Your source for the facts about any rumors that you may have heard around town. We are also happy to address any other hot topics. Submit your question or a rumor you want the facts about below (anonymously of course).
**All questions and answers are posted at the bottom of this page so please scroll down for posts**
I believe you are referring to parcel 59:038:0153.The parcel in question is in the sensitive overlay and the Town has not approved any development of the parcel. The owner has been sent a violation notice for the development in the sensitive overlay without the required approvals.Since the Town has not approved any development in this area of the sensitive overlay, anyone harmed by his activities should seek remedies through the landowner directly.
Utah State Law allows services fees from local governments and districts to be added to the property taxes under the “fees” category. The amounts must be certified and submitted to the county timely each year. This is standard practice for many government entities. The fees are added until paid either directly to the town in the amount shown in your monthly water/garbage invoice/statement or through the Utah County Treasurer’s office with your property taxes. You will know the amount that may be added to your property tax statement by looking at your bill from the Town each month. Typically the amount isn’t added to the property tax statements unless you are seriously delinquent (typically owing more than $300 or 3 months late and haven’t contacted us to work out a payment plan). If the amount added to your tax statement is more than what is shown on your bill, please promptly contact the town (firstname.lastname@example.org).
The Town has a contract with a local company to plow the roads. The contract states that 3 inches must be on the ground in order for the contractor to plow. The contractor is fastidious about measuring the snow before plowing. If there are 3 or more inches of snow and your road has been missed, please reach out to the mayor (801-768-2147).
3. A town "master plan" was mentioned multiple times when discussing rezoning land to commercial. What is the master plan for the Cedar Fort? Where can we find it? What is it based off of? Is it a 5 year master plan?
The Town has a General Plan as required by Utah State Code §10-9a-401 (https://le.utah.gov/xcode/Title10/Chapter9A/10-9a-S401.html?v=C10-9a-S401_2019051420190514). As per the Utah State Code the purpose of the general plan is to provide a comprehensive, long-range general plan for present and future needs of the municipality and the growth and development of all or any part of the land within the municipality.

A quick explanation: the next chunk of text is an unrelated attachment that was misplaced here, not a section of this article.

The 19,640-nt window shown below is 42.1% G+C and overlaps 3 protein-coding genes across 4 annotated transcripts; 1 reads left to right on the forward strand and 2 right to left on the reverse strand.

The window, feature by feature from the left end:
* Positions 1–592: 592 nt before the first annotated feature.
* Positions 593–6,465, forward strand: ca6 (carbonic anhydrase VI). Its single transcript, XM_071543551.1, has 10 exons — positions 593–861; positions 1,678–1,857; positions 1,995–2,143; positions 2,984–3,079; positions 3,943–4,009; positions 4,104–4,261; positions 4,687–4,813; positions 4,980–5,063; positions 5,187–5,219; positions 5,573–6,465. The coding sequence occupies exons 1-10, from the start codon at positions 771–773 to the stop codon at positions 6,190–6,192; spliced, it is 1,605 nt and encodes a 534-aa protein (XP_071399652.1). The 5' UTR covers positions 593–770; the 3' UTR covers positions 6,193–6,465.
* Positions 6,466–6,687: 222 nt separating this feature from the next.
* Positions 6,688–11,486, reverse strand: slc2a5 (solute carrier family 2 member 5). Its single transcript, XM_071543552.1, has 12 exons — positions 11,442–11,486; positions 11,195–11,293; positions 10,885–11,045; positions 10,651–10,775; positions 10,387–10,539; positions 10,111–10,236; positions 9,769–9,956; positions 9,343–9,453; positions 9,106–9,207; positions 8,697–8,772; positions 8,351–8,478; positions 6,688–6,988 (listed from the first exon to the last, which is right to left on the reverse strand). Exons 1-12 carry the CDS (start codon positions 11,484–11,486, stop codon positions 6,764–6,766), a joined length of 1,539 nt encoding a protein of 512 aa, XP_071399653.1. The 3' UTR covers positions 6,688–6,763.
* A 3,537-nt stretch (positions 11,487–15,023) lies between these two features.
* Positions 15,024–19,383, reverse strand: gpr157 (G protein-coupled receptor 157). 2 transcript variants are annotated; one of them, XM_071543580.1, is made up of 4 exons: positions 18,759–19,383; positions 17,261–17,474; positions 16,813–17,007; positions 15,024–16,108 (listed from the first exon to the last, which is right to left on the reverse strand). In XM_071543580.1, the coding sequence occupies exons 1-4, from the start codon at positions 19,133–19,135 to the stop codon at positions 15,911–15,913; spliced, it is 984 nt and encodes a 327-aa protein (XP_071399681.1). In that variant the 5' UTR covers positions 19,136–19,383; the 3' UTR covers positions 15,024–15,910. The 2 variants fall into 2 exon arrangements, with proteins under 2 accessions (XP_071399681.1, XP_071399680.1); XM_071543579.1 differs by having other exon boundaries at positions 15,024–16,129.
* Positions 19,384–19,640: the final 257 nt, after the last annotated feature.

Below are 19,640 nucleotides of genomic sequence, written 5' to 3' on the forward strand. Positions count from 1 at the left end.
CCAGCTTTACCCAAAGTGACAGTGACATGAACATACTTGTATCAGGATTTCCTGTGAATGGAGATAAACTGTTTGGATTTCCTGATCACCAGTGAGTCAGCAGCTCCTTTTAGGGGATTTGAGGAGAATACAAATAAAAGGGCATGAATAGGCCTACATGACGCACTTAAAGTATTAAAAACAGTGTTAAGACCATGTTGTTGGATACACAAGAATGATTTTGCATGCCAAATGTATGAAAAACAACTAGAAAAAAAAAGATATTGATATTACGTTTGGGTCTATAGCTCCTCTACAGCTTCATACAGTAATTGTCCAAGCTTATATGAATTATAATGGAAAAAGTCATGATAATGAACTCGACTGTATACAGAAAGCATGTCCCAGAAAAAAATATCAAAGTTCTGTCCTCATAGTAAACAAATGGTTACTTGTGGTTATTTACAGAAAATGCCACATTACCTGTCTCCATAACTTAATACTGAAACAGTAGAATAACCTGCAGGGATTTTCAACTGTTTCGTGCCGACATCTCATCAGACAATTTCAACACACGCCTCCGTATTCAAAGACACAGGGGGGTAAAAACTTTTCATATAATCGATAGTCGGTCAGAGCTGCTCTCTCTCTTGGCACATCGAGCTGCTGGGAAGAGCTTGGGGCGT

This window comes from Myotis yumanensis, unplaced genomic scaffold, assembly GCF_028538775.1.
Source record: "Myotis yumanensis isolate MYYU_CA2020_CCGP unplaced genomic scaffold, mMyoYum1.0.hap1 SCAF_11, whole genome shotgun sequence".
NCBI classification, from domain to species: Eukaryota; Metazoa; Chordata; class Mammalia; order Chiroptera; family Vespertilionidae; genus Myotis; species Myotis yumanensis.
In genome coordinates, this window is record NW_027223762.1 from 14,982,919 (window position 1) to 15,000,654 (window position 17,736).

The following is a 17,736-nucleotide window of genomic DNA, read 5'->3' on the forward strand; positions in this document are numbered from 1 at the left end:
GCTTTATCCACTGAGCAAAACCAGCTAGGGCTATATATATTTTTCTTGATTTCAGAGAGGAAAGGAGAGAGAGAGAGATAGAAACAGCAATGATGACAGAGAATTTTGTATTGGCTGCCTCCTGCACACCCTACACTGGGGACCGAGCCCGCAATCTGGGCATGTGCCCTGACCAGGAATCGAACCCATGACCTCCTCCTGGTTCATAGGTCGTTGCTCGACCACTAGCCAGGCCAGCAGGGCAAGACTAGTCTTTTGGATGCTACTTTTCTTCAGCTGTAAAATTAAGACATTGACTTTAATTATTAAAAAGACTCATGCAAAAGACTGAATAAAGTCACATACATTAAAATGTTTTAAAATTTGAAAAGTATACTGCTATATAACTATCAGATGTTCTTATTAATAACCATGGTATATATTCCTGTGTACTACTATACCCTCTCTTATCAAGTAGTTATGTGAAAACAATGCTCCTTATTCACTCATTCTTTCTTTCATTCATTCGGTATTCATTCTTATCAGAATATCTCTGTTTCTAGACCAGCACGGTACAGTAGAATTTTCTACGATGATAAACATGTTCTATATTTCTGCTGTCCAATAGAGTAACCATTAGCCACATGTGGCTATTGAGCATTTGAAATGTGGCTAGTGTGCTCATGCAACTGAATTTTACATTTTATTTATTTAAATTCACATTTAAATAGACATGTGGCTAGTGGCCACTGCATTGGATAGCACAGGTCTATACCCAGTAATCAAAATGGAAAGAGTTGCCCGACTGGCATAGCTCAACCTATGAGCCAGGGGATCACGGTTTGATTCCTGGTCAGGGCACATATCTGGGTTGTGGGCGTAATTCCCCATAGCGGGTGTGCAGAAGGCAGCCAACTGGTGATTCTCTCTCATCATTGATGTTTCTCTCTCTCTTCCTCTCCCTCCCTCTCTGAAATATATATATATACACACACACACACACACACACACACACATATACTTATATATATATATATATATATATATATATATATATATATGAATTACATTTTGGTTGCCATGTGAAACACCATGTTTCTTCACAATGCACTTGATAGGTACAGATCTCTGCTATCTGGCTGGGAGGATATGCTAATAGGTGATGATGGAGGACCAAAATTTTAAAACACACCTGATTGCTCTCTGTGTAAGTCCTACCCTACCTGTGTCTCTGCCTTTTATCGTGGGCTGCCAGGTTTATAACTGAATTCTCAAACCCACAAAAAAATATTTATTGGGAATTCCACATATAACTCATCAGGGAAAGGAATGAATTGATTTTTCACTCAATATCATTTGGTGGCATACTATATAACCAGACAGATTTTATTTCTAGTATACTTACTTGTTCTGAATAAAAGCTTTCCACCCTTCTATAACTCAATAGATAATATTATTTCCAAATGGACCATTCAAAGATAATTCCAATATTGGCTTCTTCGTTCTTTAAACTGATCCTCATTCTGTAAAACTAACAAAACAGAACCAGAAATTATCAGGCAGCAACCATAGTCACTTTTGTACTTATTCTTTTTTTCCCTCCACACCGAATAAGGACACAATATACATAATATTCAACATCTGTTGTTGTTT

The Cedar Fort General Plan is updated by the Planning Commission and presented to the Town Council for their vote roughly every five years, the last update was completed in August 2020. The public is welcome to participated in the meetings and public hearings regarding the General Plan.
The Cedar Fort General Plan can be found at https://media.rainpos.com/6686/cedar_fort_general_plan_2020_to_2025.pdf.
The town's employees, contractors, and professionals are chosen by the Mayor as chief executive of the town and he/she is responsible for the administrative task of the town.
Answer amended 02/02/2021:
The Town has legal counsel to advise and counsel the Mayor and Town Council on relevant matters so they don't make mistakes that will cause problems or cost the town significant sums. Additionally, the town has hired a judge so that citizens that want to challenge any enforcement matter have a third party to review the ordinances and the citizen conduct to ensure the conduct actually violates the law.
The Town does not specifically ask residents to drive around looking for issues that “neighbors” could be fined for; however, residents will occasionally bring what they believe to be a violation of an ordinance to the attention of the Town. The Town will then check to see if there is indeed a violation of an ordinance and if so, work to resolve the violation with the landowner.
Different activities are permitted in different zones in town. If you feel there is a violation of the zoning or there is conduct or activity that concerns you, feel free to bring this to the attention of your local government officials.
The Town has been contacted by a landowner who would like to build a greenhouse in which to cultivate industrial hemp along with other crops. Industrial hemp is an agricultural use that requires a license from the Utah Department of Agriculture (UDAF). The landowner has the proper license from UDAF.
The Utah State code regarding industrial hemp can be found at https://le.utah.gov/xcode/Title4/Chapter41/4-41-P1.html?v=C4-41-P1_2020030220200302.
More information about the difference between industrial hemp and can be found here: https://ag.utah.gov/industrialhempprogram/.
From the UDAF website: Industrial Hemp and Medical Marijuana come from the same genus plant. Similar to the difference between Sweet Corn and Field Corn. They are both corn, but the purposes are different. Both products look similar to each other and contain many of the same chemical compounds, however, the concentration of compounds in the two plant species can be vastly different. The legal difference is the amount of Tetrahydrocannabinol (THC) the plant contains. If the cannabis plant contains more than 0.3% THC it is considered Marijuana.
Our ordinances require that 1.45 ac.ft. of ground water rights be transferred to the town (in addition to other requirements) in order to receive a culinary water connection. The Culinary Water Exchange Ordinances allows other sources of water to be evaluated and accepted with the approval of the Town Council only.